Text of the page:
I think it's two, but I am not able to access/find any information on the net that supports my claim or justifies why it's wrong.

One chiral center is the obvious carbon attached to $\text{-(COOH)}$ group. I think another one is the secondary Nitrogen because it has three different groups attached to it + a lone pair. Moreover, it's also a part of a cyclic ring structure so that should slow down Nitrogen Inversion.

What's the actual answer to the above mentioned question and why?

  • 4
    $\begingroup$ I think you would need stronger obstacle to affect nitrogen inversion. $\endgroup$
    – Poutnik
    Jan 2, 2022 at 8:32

1 Answer 1


From the conceptual perspective applying (CIP)-rules, you are right; beside the carbon atom both $\alpha$ to nitrogen and the carboxylate, the nitrogen may be either up or down the plane of the cycle -- and given the pattern of substitution (including the free electron pair on $\ce{N}$), there could be diastereomers of proline.

However in praxi there are not. Embedded in a conformational flexible five membered cycle (with little cyclic strain, compared to cycles of four or three atoms) with single bonds only, the two forms of the free electron pair up or down interconvert into each other so rapidly, that this averages out like there were no stereogenic centre present. (Build molecular models and try this manually.) This is reason the Wikipedia article states as general rule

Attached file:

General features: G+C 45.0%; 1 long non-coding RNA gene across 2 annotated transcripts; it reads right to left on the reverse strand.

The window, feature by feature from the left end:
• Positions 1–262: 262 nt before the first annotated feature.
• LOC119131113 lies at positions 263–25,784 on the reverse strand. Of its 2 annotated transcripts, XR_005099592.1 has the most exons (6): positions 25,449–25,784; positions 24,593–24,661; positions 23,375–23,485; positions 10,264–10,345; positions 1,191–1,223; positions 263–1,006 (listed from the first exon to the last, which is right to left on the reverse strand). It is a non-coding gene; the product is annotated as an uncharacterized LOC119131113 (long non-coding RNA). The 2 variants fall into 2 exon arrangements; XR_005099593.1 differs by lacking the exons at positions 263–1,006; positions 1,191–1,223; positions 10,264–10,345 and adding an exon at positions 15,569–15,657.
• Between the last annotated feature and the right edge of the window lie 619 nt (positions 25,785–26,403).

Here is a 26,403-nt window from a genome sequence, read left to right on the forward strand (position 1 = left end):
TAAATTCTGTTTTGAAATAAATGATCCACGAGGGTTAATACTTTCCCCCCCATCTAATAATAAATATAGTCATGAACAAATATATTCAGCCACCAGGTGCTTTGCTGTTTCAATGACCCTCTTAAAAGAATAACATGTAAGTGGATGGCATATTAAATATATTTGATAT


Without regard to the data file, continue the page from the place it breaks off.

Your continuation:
«For a compound that would otherwise be chiral due to a nitrogen stereocenter, nitrogen inversion provides a low energy pathway for racemization, usually making chiral resolution impossible.»


(For free ammonia at room temperature, the same page states 30 billion flips per second.) Thus for proline, count only one stereogenic centre.

Note, rigid cycles may prevent this flips to occur (e.g., Tröger bases).


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